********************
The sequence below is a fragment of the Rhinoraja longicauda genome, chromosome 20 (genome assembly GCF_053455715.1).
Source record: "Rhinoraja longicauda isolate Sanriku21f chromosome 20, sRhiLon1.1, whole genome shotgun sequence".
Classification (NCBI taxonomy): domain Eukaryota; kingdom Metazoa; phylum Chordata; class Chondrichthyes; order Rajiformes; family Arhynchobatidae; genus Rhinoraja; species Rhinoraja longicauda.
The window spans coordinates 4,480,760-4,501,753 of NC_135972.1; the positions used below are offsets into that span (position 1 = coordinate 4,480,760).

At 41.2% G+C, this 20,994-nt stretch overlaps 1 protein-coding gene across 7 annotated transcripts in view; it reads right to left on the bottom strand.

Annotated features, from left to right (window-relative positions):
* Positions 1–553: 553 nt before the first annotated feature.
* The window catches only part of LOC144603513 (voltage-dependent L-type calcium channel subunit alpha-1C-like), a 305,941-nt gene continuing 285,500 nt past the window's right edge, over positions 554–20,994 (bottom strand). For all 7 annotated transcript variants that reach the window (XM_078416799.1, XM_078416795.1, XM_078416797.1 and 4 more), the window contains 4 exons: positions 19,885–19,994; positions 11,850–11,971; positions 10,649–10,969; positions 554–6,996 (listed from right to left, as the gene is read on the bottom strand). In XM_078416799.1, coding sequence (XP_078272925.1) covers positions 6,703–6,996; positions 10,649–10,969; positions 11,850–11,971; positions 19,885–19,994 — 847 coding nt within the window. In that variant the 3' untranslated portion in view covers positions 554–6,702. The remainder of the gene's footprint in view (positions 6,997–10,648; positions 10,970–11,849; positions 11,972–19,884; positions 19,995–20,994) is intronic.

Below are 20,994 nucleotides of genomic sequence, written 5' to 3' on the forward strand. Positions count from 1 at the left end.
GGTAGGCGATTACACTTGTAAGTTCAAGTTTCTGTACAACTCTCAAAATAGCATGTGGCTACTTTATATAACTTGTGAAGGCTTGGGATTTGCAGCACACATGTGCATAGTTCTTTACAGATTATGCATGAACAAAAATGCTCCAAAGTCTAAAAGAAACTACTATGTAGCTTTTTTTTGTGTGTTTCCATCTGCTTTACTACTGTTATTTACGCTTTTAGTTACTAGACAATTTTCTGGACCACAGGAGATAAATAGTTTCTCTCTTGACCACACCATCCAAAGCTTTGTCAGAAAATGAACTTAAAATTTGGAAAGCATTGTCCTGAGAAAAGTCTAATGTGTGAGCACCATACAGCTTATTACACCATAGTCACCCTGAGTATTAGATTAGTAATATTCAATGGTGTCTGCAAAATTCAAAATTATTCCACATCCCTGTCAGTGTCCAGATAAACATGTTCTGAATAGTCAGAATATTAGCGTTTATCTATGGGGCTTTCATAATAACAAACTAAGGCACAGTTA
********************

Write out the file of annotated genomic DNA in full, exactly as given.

The sequence below is a fragment of the Rhinoraja longicauda genome, chromosome 20 (genome assembly GCF_053455715.1).
Source record: "Rhinoraja longicauda isolate Sanriku21f chromosome 20, sRhiLon1.1, whole genome shotgun sequence".
Classification (NCBI taxonomy): domain Eukaryota; kingdom Metazoa; phylum Chordata; class Chondrichthyes; order Rajiformes; family Arhynchobatidae; genus Rhinoraja; species Rhinoraja longicauda.
The window spans coordinates 4,480,760-4,501,753 of NC_135972.1; the positions used below are offsets into that span (position 1 = coordinate 4,480,760).

At 41.2% G+C, this 20,994-nt stretch overlaps 1 protein-coding gene across 7 annotated transcripts in view; it reads right to left on the bottom strand.

Annotated features, from left to right (window-relative positions):
* Positions 1–553: 553 nt before the first annotated feature.
* The window catches only part of LOC144603513 (voltage-dependent L-type calcium channel subunit alpha-1C-like), a 305,941-nt gene continuing 285,500 nt past the window's right edge, over positions 554–20,994 (bottom strand). For all 7 annotated transcript variants that reach the window (XM_078416799.1, XM_078416795.1, XM_078416797.1 and 4 more), the window contains 4 exons: positions 19,885–19,994; positions 11,850–11,971; positions 10,649–10,969; positions 554–6,996 (listed from right to left, as the gene is read on the bottom strand). In XM_078416799.1, coding sequence (XP_078272925.1) covers positions 6,703–6,996; positions 10,649–10,969; positions 11,850–11,971; positions 19,885–19,994 — 847 coding nt within the window. In that variant the 3' untranslated portion in view covers positions 554–6,702. The remainder of the gene's footprint in view (positions 6,997–10,648; positions 10,970–11,849; positions 11,972–19,884; positions 19,995–20,994) is intronic.

Below are 20,994 nucleotides of genomic sequence, written 5' to 3' on the forward strand. Positions count from 1 at the left end.
GGTAGGCGATTACACTTGTAAGTTCAAGTTTCTGTACAACTCTCAAAATAGCATGTGGCTACTTTATATAACTTGTGAAGGCTTGGGATTTGCAGCACACATGTGCATAGTTCTTTACAGATTATGCATGAACAAAAATGCTCCAAAGTCTAAAAGAAACTACTATGTAGCTTTTTTTTGTGTGTTTCCATCTGCTTTACTACTGTTATTTACGCTTTTAGTTACTAGACAATTTTCTGGACCACAGGAGATAAATAGTTTCTCTCTTGACCACACCATCCAAAGCTTTGTCAGAAAATGAACTTAAAATTTGGAAAGCATTGTCCTGAGAAAAGTCTAATGTGTGAGCACCATACAGCTTATTACACCATAGTCACCCTGAGTATTAGATTAGTAATATTCAATGGTGTCTGCAAAATTCAAAATTATTCCACATCCCTGTCAGTGTCCAGATAAACATGTTCTGAATAGTCAGAATATTAGCGTTTATCTATGGGGCTTTCATAATAACAAACTAAGGCACAGTTA